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If you feel you have been unfairly left out of a will, or that you haven’t received what you thought you were entitled to in a will, or you haven't received what you were promised from a will, you may have grounds to contest the will. This is what you will need to know if you want to contest a will in Queensland.

As you may guess due to the word ‘elder’ being in the title, elder law focuses on the rights and responsibilities of aged persons. 

So, you’re Executor (or Administrator) of the Estate – and now there’s Litigation. What to do next?

Where there’s no will, it means that there cannot be an executor – because an executor is the person appointed by the will to carry out the instructions contains in the will. Where there’s no will, the scenario is called an “intestacy”, and the deceased person is said to have died “intestate” – that is, died without a will.

Business as usual at O'Connor, Ruddy & Garrett during COVID-19

A relative or friend has just passed away, and I’m the executor? What do I do?

So you know what probate is (and if you don’t, see our article “What is Probate” here). The next question usually is, "Do I need a grant of probate?"

At its most basic level, a grant of probate is simply a Supreme Court order, given to an executor, that identifies the executor as the person to deal with the deceased person’s estate.

The following summary sets out some steps when it comes to Contesting a Will in Qld. It includes relevant time frames and procedures when contesting a will and any family provision an applicant ought to be mindful of for Queensland matters.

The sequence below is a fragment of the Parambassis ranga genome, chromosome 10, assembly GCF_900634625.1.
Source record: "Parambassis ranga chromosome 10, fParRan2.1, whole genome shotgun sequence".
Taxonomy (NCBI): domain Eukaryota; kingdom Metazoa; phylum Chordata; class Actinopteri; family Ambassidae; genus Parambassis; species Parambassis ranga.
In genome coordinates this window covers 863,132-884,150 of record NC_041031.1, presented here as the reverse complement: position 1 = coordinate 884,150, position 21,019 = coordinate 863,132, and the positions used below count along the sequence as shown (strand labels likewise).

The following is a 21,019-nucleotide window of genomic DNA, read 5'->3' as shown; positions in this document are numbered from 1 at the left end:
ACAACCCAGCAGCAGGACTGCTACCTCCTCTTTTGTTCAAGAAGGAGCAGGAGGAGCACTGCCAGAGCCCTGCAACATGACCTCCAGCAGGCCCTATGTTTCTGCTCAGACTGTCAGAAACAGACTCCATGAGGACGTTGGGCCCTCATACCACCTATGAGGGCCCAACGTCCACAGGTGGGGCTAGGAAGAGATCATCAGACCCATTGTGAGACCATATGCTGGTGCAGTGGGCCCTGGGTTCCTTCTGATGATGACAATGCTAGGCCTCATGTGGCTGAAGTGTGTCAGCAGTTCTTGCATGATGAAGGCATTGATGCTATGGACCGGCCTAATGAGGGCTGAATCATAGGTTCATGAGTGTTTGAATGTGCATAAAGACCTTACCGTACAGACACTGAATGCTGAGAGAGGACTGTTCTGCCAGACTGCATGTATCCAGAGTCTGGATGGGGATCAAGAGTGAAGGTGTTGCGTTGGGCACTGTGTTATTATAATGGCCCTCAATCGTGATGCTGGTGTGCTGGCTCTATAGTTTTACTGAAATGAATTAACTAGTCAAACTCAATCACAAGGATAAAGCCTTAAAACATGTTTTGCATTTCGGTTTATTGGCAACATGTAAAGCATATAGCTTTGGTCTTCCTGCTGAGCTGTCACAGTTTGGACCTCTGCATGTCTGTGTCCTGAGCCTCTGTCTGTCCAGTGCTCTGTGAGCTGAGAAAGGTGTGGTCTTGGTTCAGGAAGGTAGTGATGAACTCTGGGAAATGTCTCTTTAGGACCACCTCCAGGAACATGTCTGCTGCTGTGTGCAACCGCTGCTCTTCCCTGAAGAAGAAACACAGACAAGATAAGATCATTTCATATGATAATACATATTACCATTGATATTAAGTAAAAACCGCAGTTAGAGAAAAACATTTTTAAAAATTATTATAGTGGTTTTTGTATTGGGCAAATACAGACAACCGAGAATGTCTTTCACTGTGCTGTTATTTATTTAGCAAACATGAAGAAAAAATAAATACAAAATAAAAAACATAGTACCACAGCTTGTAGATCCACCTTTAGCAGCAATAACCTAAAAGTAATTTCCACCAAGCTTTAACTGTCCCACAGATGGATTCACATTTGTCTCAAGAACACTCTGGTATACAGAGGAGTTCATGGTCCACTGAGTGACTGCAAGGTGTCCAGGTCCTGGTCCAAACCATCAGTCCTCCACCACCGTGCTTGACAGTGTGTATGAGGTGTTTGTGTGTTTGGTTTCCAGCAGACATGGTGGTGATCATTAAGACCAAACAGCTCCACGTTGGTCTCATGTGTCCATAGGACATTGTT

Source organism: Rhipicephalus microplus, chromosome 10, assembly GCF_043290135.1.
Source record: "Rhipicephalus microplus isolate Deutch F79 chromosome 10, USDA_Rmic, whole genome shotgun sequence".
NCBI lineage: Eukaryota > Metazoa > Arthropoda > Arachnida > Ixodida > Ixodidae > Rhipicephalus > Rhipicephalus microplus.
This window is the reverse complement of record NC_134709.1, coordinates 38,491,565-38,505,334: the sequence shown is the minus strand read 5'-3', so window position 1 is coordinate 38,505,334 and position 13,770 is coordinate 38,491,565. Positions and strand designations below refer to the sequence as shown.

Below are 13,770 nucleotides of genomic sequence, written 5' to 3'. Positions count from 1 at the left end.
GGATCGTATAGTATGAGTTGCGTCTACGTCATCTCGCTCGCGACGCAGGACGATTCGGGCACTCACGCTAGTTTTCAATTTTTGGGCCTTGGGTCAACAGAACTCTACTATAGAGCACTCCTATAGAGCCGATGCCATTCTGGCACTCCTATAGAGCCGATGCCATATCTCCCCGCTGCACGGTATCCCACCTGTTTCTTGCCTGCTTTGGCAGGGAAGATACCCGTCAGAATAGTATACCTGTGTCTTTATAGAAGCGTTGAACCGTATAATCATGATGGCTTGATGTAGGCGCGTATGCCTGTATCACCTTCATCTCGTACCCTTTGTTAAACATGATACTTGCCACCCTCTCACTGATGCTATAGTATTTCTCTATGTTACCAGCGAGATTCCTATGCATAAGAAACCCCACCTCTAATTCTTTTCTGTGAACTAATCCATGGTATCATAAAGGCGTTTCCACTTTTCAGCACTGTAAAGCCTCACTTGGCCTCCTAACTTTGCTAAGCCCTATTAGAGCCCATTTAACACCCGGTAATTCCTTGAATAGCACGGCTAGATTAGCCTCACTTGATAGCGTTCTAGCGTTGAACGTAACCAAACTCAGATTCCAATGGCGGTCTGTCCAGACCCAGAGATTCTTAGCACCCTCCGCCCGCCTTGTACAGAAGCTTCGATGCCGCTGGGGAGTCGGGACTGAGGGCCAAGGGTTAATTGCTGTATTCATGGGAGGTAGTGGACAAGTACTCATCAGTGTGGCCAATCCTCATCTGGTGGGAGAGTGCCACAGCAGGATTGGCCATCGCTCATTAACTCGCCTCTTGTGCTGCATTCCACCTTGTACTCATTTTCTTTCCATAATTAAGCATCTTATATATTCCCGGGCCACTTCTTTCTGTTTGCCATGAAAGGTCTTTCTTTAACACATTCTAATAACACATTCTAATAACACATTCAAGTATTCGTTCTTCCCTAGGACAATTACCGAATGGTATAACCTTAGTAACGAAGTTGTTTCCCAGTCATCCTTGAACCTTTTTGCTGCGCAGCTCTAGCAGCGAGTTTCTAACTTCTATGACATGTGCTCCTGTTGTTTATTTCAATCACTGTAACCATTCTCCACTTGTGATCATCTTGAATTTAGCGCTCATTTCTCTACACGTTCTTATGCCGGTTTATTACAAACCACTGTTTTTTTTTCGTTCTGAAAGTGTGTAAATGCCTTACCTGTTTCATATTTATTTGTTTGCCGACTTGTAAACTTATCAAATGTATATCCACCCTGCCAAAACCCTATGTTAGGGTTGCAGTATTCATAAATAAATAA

Estate litigation enjoys a relatively unique status in litigation. In most court cases, it is relatively standard for the losing party to be ordered to pay the legal costs of the winning party.

Under Queensland’s Succession Act 1981, the mentioned categories of persons are eligible to contest the estate of a deceased person.

Contesting a will (also known as family provision or further provision applications) requires proof. Here's everything you need to know.

The question of who has the right to try and contest the terms of a will depend ultimately on a number of factors, from where the deceased considered 'home,' to their family setup. learn more about the eligibility and criteria when it comes to who can contest a will.

Under section 40 of the Succession Act 1981 (Qld), any child who is a natural child, is a child of the deceased.

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